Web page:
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Thousands of students will say farewell to Eastern Kentucky University in May. They will cross the commencement stage, receive their diplomas and throw their caps into the air as they celebrate another milestone.

For Jeffrey Guest, however, graduating college is not just another accomplishment. It’s proof that the bad things that happen to us don’t have to define us. It’s the start of a new chapter, one where he has a college degree and job to support his son, one where he might walk for the first time in eight years.

Eight years ago, Guest was living the dream. After graduating from Danville High School in 2007, he was playing football on a scholarship at Campbellsville University. He was a new father to son Braylon. He was surrounded by friends and family who cheered him on at every game.

That dream came to a grinding halt in the fall of 2009. Guest was traveling to Lincoln County to pick up a friend when the left front tire on his Jeep Cherokee blew out. As he tried to pull over, the blown tire hit a ditch, causing his vehicle to flip.

The 21-year-old Guest was then airlifted to University of Kentucky Hospital, where doctors found that his vertebrae was crushed into several pieces. They cut off a piece of his pelvic bone and fused it to what was left of his vertebrae.

The accident left Guest paralyzed from the waist down.

The ensuing weeks were initially filled with shock and, later, sadness. Before his wreck, Guest was a dedicated student and a talented athlete. He had a bright future that most only dream of, and, in an instant, that all came crashing down.

Many would have been angry, but Guest was determined. “I didn’t know what the outcome was going to be, but I told myself I would fight back and figure out a way to come out of the chair at some point in life.”

That fight would turn out to be more challenging than he ever expected, but Guest never gave up hope.

The months immediately following the wreck were filled with therapy and rehabilitation. He first went to Cardinal Hill Hospital in Lexington for therapy, and then to SciStep in Mason, Ohio, where he stayed for another month.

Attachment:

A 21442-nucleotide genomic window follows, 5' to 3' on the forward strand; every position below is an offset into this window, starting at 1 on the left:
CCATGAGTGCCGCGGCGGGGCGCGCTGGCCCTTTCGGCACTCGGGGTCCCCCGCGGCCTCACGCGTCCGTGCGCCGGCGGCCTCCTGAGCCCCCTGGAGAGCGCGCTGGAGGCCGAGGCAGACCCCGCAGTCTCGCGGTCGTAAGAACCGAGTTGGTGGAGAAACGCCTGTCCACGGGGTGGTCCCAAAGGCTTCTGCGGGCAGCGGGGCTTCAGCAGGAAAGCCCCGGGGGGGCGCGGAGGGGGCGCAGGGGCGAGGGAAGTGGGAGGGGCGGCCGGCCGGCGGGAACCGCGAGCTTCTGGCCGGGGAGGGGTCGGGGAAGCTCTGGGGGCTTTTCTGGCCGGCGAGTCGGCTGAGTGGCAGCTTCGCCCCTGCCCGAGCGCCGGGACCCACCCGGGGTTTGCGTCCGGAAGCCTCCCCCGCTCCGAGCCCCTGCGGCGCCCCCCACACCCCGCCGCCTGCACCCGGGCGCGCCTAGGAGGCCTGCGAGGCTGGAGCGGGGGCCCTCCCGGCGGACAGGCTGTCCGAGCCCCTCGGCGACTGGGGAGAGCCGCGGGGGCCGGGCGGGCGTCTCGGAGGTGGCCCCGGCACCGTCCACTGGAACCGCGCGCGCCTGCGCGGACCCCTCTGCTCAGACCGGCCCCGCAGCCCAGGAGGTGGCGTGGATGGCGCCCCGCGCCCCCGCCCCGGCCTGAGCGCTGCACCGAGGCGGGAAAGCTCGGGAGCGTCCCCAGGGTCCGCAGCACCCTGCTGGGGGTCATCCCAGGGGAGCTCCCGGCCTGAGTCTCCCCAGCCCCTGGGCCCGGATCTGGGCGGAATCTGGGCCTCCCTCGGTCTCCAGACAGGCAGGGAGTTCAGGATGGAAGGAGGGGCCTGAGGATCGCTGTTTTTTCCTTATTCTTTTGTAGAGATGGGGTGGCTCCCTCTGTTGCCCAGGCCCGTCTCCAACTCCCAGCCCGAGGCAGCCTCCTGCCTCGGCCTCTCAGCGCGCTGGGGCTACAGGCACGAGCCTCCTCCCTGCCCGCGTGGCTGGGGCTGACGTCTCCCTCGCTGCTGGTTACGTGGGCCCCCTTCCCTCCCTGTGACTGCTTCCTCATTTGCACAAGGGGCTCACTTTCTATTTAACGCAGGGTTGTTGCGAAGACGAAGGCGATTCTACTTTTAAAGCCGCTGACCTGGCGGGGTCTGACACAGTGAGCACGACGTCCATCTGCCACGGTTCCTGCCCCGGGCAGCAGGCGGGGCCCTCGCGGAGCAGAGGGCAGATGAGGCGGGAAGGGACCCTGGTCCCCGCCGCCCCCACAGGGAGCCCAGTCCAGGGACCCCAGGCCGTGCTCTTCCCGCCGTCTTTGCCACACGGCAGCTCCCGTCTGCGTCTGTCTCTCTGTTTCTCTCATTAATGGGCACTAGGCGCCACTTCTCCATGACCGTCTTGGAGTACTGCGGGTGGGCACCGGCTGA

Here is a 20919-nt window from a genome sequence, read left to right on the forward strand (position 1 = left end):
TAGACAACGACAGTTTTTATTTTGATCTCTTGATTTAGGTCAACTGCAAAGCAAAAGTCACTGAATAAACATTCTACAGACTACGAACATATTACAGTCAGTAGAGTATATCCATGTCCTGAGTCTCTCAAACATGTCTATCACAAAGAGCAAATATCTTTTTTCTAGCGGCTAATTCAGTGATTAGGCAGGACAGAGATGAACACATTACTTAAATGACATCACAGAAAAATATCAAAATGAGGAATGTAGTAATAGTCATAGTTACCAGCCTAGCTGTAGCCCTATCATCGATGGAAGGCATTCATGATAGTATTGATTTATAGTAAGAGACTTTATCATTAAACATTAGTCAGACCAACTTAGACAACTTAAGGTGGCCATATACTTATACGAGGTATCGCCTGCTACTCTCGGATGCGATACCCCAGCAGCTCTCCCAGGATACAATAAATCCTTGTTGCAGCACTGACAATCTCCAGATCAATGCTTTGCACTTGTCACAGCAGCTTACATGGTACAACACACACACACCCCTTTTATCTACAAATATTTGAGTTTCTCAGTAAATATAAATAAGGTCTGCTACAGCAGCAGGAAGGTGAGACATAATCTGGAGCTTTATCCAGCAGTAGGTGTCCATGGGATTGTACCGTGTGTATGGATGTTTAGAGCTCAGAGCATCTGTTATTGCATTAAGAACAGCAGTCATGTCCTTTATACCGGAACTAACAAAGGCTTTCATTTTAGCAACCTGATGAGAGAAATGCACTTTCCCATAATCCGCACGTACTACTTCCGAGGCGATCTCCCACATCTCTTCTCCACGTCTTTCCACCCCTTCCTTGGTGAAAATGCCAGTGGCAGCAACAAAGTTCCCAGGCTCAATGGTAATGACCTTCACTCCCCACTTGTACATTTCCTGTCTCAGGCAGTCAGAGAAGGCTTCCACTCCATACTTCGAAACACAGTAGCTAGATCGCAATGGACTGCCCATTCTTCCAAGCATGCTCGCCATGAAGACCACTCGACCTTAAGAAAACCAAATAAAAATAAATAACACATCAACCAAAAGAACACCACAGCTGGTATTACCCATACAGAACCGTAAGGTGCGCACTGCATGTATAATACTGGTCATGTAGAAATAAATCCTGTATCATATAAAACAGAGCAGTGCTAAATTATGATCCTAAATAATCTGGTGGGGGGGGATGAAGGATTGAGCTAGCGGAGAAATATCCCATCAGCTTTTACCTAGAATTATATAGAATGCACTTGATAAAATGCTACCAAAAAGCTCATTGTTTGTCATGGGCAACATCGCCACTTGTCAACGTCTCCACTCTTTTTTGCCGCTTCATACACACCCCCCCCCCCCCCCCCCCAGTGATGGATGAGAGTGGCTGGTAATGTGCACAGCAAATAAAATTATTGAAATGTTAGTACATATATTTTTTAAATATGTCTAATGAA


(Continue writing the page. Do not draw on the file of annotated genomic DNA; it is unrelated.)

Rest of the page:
While there, Guest’s elementary school football coach, Stuart Critchfield, held a fundraiser to help Guest raise money for a stem cell surgery that would give him the opportunity to walk again. Unfortunately, those efforts were met with dead ends. Every time they found a company that looked hopeful, it would close or disappear.

Guest eventually returned to therapy, this time at the Frazier Rehab Institute at the Jewish Medical Campus in Louisville. There, he underwent assessments for a clinical trial, and Guest wondered if perhaps he was finally getting his chance.

Once again, he came up empty-handed, as only one person was selected for the trial, and Guest was among the thousands who didn’t make the cut.

Guest was still committed to walking again, but decided it was best to pause the trials for a while. Watching his brother, Jordan Guest, and cousin, Daylan Morris, graduate from EKU inspired Guest to return to school. He chose EKU in hopes of continuing the family tradition.

In the fall of 2013, Guest officially began his journey as a Colonel. After some exploration, he decided to major in risk management and insurance (RMI). “I picked that field because of Burke Christensen (RMI professor and Robert B. Morgan chair of insurance). I love his energy in the classroom, and he really made me want to learn more about RMI.”